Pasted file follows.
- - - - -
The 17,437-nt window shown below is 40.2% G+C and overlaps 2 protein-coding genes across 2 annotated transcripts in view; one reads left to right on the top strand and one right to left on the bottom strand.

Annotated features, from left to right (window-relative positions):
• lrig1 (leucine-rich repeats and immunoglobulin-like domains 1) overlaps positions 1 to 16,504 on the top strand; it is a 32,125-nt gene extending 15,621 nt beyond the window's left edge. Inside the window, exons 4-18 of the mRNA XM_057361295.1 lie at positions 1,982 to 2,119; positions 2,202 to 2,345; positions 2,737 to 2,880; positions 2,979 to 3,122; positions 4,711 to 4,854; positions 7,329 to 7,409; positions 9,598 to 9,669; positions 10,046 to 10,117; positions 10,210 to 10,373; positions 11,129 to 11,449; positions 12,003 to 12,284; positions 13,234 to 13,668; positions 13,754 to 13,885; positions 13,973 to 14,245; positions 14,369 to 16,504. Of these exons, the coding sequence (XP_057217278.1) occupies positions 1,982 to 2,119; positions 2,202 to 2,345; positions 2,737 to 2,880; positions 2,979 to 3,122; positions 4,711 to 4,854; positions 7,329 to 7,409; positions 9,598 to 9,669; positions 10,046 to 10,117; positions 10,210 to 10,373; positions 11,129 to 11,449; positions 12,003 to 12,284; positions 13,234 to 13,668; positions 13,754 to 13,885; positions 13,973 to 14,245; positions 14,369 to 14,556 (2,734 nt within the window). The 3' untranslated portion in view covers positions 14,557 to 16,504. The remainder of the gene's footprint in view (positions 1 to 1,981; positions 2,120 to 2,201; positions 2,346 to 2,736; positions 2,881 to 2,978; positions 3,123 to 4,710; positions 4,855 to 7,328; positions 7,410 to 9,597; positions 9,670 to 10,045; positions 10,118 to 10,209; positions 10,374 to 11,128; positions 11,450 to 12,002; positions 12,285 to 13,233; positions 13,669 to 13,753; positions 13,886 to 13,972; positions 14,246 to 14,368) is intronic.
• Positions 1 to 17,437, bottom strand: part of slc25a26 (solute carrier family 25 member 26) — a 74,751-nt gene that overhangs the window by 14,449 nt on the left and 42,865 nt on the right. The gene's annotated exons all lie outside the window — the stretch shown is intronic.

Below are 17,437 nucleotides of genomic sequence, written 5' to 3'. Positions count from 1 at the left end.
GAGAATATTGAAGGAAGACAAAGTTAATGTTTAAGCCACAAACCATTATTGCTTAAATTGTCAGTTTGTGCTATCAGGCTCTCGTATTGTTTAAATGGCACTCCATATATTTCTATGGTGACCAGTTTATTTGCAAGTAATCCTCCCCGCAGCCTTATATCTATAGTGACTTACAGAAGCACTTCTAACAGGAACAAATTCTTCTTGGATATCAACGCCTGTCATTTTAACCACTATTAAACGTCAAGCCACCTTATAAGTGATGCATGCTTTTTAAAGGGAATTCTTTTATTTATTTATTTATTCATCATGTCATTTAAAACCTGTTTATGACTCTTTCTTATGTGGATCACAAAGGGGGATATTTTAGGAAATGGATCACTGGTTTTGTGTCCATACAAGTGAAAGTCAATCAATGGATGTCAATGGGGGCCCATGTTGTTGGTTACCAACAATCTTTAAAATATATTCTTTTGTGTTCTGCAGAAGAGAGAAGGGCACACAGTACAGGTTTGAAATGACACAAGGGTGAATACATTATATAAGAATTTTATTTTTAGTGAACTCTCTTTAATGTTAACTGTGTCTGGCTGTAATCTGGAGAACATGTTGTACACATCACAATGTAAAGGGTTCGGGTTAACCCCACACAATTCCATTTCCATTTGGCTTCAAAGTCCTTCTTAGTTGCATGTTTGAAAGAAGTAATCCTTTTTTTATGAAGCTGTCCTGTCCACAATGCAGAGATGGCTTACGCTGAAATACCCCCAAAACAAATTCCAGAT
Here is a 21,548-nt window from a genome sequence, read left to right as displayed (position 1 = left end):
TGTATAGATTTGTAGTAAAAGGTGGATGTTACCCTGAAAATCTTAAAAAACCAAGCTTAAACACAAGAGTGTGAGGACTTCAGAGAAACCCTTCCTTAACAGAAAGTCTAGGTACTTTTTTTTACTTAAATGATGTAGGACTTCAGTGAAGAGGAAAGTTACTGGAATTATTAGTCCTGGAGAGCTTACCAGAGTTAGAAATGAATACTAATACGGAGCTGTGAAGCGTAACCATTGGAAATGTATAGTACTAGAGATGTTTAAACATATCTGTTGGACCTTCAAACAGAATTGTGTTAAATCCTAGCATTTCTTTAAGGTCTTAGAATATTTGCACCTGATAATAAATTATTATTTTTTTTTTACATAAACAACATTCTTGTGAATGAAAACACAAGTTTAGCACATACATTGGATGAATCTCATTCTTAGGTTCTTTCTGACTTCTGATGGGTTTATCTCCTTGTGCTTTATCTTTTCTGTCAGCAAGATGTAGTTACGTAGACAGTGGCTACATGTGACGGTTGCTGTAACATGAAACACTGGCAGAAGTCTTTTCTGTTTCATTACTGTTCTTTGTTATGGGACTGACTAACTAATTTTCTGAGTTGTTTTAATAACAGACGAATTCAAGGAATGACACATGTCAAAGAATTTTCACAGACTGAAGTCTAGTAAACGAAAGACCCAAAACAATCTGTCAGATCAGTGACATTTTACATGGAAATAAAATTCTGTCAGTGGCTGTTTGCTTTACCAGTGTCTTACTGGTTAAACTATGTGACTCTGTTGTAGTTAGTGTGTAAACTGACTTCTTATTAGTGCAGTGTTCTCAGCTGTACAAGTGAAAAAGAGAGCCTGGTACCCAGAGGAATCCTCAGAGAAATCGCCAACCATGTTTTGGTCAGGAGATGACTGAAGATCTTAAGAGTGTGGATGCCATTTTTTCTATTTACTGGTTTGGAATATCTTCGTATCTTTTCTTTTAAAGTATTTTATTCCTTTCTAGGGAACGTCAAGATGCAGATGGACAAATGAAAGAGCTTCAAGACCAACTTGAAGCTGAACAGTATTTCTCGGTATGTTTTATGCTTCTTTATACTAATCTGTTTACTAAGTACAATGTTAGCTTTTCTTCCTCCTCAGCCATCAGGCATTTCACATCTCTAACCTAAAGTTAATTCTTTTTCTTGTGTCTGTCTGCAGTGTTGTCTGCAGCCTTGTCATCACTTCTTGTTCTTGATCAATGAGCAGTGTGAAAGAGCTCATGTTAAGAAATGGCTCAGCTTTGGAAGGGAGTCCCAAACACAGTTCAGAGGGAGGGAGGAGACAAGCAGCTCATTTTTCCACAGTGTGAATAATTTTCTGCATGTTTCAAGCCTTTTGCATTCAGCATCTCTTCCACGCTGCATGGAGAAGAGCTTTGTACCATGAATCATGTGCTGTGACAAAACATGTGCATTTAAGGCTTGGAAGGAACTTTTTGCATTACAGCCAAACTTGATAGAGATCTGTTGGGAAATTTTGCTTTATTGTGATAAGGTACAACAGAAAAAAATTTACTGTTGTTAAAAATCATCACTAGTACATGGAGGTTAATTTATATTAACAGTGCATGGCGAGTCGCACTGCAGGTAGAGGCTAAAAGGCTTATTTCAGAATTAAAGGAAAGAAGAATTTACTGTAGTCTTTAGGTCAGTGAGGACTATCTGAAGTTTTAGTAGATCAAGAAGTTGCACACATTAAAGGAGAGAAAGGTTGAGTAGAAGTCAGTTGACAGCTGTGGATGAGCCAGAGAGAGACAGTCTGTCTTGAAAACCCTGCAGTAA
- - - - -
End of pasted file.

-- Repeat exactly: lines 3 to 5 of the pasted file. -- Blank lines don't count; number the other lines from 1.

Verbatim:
• lrig1 (leucine-rich repeats and immunoglobulin-like domains 1) overlaps positions 1 to 16,504 on the top strand; it is a 32,125-nt gene extending 15,621 nt beyond the window's left edge. Inside the window, exons 4-18 of the mRNA XM_057361295.1 lie at positions 1,982 to 2,119; positions 2,202 to 2,345; positions 2,737 to 2,880; positions 2,979 to 3,122; positions 4,711 to 4,854; positions 7,329 to 7,409; positions 9,598 to 9,669; positions 10,046 to 10,117; positions 10,210 to 10,373; positions 11,129 to 11,449; positions 12,003 to 12,284; positions 13,234 to 13,668; positions 13,754 to 13,885; positions 13,973 to 14,245; positions 14,369 to 16,504. Of these exons, the coding sequence (XP_057217278.1) occupies positions 1,982 to 2,119; positions 2,202 to 2,345; positions 2,737 to 2,880; positions 2,979 to 3,122; positions 4,711 to 4,854; positions 7,329 to 7,409; positions 9,598 to 9,669; positions 10,046 to 10,117; positions 10,210 to 10,373; positions 11,129 to 11,449; positions 12,003 to 12,284; positions 13,234 to 13,668; positions 13,754 to 13,885; positions 13,973 to 14,245; positions 14,369 to 14,556 (2,734 nt within the window). The 3' untranslated portion in view covers positions 14,557 to 16,504. The remainder of the gene's footprint in view (positions 1 to 1,981; positions 2,120 to 2,201; positions 2,346 to 2,736; positions 2,881 to 2,978; positions 3,123 to 4,710; positions 4,855 to 7,328; positions 7,410 to 9,597; positions 9,670 to 10,045; positions 10,118 to 10,209; positions 10,374 to 11,128; positions 11,450 to 12,002; positions 12,285 to 13,233; positions 13,669 to 13,753; positions 13,886 to 13,972; positions 14,246 to 14,368) is intronic.
• Positions 1 to 17,437, bottom strand: part of slc25a26 (solute carrier family 25 member 26) — a 74,751-nt gene that overhangs the window by 14,449 nt on the left and 42,865 nt on the right. The gene's annotated exons all lie outside the window — the stretch shown is intronic.

Below are 17,437 nucleotides of genomic sequence, written 5' to 3'. Positions count from 1 at the left end.